Try this: Play the first track of Edmar Castaneda's Entre Cuerdas to any number of unsuspecting listeners, and then ask them to identify the primary instrument. You'll get plenty of guesses -- my SO's answers included banjo, mandolin, and dulcimer -- but my guess is none of those guesses will be "the harp" (and I don't mean the kind Charlie Musselwhite plays).
Yup, we're talking about that massive multi-stringed instrument old-time TV shows used to transition into flashbacks and dream sequences; Bugs Bunny -- the original MacGyver -- occasionally re-purposed it as a crossbow. Not the kind of thing you'd expect to hear outside of Symphony Hall, right? Castaneda collaborators like Wynton Marsalis, John Scofield, Joe Locke, and Paquito D'Rivera would strongly disagree. These jazz stalwarts certainly didn't want the Colombian native's axe for comedy relief, because Entre Cuerdas isn't funny… gorgeous, entrancing, and musically succulent, but it definitely isn't funny.
"Entre Cuerdas" translates to "between the strings," which is where it seems Castaneda has to go to create sounds associated with the instruments mentioned above, plus an ebullient Flamenco acoustic guitar and a pulsing bass only Dave Holland could love. The former "instrument" juices the passionate title track, while the latter gives the mournful "Jesus of Nazareth" additional resonance. Frankly, Castaneda's musical Swiss Army knife makes Charlie Hunter's 7-string guitar seem trite.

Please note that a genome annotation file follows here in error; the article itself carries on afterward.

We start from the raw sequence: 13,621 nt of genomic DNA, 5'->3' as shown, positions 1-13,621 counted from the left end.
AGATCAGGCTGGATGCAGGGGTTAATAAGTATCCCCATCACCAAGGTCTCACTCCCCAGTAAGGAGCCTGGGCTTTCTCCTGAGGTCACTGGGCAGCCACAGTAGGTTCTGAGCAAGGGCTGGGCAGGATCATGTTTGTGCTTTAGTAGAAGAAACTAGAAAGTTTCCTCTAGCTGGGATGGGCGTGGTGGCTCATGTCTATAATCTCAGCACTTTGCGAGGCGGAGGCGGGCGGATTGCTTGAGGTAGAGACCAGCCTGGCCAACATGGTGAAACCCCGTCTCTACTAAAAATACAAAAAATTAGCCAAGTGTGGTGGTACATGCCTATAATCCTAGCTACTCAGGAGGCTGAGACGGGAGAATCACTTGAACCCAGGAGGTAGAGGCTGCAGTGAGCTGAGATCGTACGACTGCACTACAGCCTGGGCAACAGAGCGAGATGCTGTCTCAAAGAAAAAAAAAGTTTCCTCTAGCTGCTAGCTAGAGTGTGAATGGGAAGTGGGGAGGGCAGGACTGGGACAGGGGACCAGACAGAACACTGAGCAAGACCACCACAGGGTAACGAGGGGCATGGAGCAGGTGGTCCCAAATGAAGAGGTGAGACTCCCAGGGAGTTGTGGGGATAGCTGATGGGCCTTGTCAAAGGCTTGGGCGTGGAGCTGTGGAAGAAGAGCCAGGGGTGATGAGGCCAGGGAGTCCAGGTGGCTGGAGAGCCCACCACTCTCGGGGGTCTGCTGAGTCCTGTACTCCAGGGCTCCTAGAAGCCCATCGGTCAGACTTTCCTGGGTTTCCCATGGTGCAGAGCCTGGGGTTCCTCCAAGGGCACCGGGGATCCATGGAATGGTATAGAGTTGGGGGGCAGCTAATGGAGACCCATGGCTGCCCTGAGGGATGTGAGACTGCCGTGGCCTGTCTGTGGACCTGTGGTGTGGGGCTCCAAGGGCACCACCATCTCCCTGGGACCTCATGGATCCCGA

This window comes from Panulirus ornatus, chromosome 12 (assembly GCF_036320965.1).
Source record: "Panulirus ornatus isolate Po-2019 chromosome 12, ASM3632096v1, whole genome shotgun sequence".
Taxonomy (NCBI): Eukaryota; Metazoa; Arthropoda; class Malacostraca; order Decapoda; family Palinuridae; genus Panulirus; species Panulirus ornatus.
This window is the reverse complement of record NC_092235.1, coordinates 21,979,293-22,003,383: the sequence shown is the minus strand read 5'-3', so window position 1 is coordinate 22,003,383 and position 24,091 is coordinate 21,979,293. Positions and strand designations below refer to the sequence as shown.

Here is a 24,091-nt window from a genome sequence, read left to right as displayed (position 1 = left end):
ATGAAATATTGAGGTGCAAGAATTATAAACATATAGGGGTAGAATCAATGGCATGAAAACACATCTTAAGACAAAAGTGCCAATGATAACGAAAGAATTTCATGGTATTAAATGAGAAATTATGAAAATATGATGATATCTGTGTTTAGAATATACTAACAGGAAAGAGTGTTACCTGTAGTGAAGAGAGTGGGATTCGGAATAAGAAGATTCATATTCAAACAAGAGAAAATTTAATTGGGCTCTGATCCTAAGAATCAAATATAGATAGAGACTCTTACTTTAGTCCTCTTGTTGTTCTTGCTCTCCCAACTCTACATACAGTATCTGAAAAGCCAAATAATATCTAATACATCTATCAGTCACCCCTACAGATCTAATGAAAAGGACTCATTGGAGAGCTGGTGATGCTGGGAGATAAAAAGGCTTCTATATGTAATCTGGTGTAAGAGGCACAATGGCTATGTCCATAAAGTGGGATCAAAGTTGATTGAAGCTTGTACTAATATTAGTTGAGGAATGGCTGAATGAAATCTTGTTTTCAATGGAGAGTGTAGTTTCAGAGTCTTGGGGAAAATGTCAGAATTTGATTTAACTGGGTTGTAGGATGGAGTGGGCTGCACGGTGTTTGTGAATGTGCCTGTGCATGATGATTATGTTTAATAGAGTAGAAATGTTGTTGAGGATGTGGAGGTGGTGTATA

When he's not laying down hot solos of his own, trombonist Marshall Gilkes is Castaneda's primary foil, bringing an open sound that's a perfect contrast to Castaneda's taut attack. The disc's scope widens further on "Canto," as Castaneda's wife Andrea Tierra alternates between hushed spoken-word and majestic vocalese. Locke and Castaneda demonstrate their tremendous rapport on "Calibri" and "Song of Hope," and (with apologies to Kiss fans) the bipolar "Sobrason" sounds like there's a guitar army on the track, even if it's just Scofield's electric and Castaneda imitating Pat Metheny's Pikasso.
As World music, Entre Cuerdas is one of the best examples on the scene today; as a technical exercise, it's a jaw-dropper; and as a member of that ridiculous award category called "Miscellaneous," Edmar Castaneda is in a class by himself. Don't call his mode of expression a gimmick, though. That really wouldn't be funny.